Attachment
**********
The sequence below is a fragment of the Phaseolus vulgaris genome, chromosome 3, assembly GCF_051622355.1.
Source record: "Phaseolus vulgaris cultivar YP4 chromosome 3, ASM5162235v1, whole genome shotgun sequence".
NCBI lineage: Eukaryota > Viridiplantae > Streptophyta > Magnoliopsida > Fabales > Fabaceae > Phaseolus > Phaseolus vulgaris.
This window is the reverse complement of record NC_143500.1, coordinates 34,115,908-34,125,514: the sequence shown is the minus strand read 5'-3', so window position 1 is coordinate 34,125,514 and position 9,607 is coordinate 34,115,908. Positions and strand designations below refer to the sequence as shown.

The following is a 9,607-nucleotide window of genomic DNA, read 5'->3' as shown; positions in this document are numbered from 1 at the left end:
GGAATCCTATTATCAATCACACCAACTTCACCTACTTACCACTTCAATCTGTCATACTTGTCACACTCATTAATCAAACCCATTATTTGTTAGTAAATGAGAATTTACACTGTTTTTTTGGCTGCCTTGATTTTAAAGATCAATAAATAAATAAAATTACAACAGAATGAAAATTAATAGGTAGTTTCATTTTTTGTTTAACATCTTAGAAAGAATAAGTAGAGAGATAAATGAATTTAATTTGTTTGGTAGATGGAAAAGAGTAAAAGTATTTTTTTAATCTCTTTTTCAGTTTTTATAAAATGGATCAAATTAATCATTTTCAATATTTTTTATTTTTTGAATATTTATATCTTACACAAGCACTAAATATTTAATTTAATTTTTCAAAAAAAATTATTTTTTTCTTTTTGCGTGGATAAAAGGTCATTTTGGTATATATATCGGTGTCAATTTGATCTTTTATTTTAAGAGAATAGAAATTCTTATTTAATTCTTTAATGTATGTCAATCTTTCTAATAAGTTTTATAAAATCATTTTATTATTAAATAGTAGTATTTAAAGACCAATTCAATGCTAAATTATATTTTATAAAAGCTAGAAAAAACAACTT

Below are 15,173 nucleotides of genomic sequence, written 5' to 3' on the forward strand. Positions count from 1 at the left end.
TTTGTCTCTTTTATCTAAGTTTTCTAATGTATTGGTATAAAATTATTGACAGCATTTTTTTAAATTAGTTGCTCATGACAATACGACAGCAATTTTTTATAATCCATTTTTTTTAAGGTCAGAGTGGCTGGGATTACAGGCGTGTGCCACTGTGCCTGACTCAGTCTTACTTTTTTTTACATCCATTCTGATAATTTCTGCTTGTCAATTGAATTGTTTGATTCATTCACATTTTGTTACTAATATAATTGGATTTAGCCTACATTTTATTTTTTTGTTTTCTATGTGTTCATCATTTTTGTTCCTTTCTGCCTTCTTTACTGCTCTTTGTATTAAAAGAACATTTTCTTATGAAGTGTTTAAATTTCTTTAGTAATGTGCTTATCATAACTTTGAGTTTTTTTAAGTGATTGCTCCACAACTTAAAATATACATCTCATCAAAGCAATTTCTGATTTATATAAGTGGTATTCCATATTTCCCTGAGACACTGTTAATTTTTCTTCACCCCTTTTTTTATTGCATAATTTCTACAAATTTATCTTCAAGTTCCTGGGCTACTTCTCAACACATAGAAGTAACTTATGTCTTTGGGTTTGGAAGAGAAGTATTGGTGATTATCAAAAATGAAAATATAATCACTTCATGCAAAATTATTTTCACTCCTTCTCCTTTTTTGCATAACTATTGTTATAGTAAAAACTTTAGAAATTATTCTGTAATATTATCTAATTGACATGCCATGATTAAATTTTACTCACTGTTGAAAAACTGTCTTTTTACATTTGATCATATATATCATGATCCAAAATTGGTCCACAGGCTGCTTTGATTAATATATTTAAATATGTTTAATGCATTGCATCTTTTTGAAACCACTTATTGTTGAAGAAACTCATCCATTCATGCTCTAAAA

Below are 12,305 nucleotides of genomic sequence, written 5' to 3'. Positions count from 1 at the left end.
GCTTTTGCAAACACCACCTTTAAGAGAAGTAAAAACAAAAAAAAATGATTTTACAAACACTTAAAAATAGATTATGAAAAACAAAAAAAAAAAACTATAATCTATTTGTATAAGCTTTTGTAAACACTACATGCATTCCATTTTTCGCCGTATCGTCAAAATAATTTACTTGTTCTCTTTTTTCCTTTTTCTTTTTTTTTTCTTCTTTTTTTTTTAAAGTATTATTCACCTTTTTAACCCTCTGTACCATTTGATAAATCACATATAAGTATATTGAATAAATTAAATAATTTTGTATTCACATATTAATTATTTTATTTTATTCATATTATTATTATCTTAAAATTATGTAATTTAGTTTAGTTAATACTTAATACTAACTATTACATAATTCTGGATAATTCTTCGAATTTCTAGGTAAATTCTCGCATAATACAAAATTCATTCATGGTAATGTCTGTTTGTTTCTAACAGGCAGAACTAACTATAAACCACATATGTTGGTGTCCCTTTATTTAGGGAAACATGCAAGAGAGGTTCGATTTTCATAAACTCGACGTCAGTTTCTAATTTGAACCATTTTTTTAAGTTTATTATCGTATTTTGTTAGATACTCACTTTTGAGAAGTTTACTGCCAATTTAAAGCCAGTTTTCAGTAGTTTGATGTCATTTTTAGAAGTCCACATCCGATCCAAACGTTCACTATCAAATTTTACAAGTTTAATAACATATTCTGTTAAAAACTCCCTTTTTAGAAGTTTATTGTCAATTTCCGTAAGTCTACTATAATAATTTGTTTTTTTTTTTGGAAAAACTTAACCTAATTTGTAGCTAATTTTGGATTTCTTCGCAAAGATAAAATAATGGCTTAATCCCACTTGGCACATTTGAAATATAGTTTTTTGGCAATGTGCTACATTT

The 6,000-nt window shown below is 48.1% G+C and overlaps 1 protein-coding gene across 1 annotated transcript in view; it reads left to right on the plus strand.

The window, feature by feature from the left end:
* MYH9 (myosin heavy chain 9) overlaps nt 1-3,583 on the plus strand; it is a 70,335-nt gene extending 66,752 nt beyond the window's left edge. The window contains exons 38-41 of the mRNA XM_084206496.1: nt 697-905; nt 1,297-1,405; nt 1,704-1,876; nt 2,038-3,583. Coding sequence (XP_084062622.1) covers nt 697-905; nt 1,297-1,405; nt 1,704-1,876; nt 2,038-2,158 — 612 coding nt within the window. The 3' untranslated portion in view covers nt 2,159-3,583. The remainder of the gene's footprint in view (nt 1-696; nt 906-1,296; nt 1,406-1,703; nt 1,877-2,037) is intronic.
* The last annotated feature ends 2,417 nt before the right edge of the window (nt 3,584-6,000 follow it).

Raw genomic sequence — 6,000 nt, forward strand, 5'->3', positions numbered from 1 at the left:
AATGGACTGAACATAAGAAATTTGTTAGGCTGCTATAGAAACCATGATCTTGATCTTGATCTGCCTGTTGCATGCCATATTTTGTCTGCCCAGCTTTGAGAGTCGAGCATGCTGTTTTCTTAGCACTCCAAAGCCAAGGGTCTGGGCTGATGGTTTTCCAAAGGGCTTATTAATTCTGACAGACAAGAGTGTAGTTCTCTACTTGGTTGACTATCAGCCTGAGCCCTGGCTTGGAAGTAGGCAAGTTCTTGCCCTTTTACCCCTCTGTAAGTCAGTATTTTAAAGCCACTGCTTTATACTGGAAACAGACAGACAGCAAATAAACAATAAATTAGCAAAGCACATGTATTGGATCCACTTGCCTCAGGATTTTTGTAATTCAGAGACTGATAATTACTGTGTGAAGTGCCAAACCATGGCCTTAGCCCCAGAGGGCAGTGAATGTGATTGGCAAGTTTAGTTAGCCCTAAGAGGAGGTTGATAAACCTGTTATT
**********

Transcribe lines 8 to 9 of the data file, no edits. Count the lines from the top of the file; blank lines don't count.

TTTGTCTCTTTTATCTAAGTTTTCTAATGTATTGGTATAAAATTATTGACAGCATTTTTTTAAATTAGTTGCTCATGACAATACGACAGCAATTTTTTATAATCCATTTTTTTTAAGGTCAGAGTGGCTGGGATTACAGGCGTGTGCCACTGTGCCTGACTCAGTCTTACTTTTTTTTACATCCATTCTGATAATTTCTGCTTGTCAATTGAATTGTTTGATTCATTCACATTTTGTTACTAATATAATTGGATTTAGCCTACATTTTATTTTTTTGTTTTCTATGTGTTCATCATTTTTGTTCCTTTCTGCCTTCTTTACTGCTCTTTGTATTAAAAGAACATTTTCTTATGAAGTGTTTAAATTTCTTTAGTAATGTGCTTATCATAACTTTGAGTTTTTTTAAGTGATTGCTCCACAACTTAAAATATACATCTCATCAAAGCAATTTCTGATTTATATAAGTGGTATTCCATATTTCCCTGAGACACTGTTAATTTTTCTTCACCCCTTTTTTTATTGCATAATTTCTACAAATTTATCTTCAAGTTCCTGGGCTACTTCTCAACACATAGAAGTAACTTATGTCTTTGGGTTTGGAAGAGAAGTATTGGTGATTATCAAAAATGAAAATATAATCACTTCATGCAAAATTATTTTCACTCCTTCTCCTTTTTTGCATAACTATTGTTATAGTAAAAACTTTAGAAATTATTCTGTAATATTATCTAATTGACATGCCATGATTAAATTTTACTCACTGTTGAAAAACTGTCTTTTTACATTTGATCATATATATCATGATCCAAAATTGGTCCACAGGCTGCTTTGATTAATATATTTAAATATGTTTAATGCATTGCATCTTTTTGAAACCACTTATTGTTGAAGAAACTCATCCATTCATGCTCTAAAA

Below are 12,305 nucleotides of genomic sequence, written 5' to 3'. Positions count from 1 at the left end.